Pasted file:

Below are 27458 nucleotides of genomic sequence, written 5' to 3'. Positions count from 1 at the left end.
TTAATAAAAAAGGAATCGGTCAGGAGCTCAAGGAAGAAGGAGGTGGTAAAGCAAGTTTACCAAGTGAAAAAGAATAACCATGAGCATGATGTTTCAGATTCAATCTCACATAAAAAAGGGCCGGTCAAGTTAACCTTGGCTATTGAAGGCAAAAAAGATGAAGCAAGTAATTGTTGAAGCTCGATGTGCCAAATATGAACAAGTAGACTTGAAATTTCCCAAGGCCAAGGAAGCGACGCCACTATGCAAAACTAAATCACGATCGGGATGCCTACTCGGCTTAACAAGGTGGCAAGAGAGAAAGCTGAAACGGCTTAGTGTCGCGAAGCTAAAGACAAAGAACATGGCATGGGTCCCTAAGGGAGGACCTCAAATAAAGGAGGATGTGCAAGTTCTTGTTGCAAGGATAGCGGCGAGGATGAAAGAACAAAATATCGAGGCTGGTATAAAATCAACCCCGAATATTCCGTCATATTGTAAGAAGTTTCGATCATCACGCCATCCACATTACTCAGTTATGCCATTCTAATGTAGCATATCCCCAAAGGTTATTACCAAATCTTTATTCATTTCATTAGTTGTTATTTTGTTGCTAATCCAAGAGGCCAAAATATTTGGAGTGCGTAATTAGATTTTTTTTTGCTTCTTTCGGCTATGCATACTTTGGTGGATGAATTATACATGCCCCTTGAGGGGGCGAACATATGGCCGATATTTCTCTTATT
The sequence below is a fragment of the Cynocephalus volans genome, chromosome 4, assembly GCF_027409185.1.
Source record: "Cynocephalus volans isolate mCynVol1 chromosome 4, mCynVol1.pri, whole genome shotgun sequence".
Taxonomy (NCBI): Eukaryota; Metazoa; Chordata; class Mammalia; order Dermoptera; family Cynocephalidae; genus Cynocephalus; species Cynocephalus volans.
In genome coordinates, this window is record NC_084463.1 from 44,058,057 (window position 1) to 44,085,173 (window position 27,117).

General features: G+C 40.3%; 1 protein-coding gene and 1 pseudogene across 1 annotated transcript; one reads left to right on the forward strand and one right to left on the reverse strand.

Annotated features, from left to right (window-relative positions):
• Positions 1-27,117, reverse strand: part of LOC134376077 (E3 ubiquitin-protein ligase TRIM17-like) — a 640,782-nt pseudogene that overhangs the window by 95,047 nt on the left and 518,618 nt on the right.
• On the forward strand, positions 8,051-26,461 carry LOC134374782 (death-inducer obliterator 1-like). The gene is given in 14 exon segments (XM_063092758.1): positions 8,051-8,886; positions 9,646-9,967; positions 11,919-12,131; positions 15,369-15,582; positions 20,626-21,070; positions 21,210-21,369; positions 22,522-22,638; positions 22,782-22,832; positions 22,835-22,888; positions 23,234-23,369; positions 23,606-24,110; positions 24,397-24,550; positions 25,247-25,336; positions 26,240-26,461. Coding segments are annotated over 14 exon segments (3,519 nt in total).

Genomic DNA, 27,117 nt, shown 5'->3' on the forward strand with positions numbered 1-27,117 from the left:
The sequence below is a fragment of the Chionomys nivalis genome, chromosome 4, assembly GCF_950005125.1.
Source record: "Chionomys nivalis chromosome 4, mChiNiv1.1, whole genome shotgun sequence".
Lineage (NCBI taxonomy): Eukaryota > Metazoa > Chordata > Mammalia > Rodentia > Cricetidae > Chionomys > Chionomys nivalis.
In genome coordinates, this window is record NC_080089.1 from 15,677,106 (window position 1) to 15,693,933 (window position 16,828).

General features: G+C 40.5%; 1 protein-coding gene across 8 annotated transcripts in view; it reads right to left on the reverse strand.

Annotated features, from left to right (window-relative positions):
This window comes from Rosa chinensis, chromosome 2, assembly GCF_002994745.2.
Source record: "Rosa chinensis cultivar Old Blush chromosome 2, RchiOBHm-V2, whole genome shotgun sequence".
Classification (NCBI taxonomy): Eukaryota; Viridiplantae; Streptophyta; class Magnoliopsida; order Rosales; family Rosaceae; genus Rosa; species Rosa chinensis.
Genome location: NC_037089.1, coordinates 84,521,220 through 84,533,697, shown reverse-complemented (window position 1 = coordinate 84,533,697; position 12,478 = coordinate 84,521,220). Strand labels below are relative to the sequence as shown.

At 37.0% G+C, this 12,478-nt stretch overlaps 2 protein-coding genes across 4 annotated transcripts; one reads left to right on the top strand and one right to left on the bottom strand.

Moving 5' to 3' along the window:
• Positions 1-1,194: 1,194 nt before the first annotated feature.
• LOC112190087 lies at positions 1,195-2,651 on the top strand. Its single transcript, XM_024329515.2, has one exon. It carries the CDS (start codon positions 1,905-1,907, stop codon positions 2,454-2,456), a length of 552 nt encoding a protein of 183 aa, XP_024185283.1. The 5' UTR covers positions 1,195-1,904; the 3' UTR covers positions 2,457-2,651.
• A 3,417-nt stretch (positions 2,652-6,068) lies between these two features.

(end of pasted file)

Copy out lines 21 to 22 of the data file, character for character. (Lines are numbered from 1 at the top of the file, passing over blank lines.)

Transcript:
Genome location: NC_037089.1, coordinates 84,521,220 through 84,533,697, shown reverse-complemented (window position 1 = coordinate 84,533,697; position 12,478 = coordinate 84,521,220). Strand labels below are relative to the sequence as shown.

At 37.0% G+C, this 12,478-nt stretch overlaps 2 protein-coding genes across 4 annotated transcripts; one reads left to right on the top strand and one right to left on the bottom strand.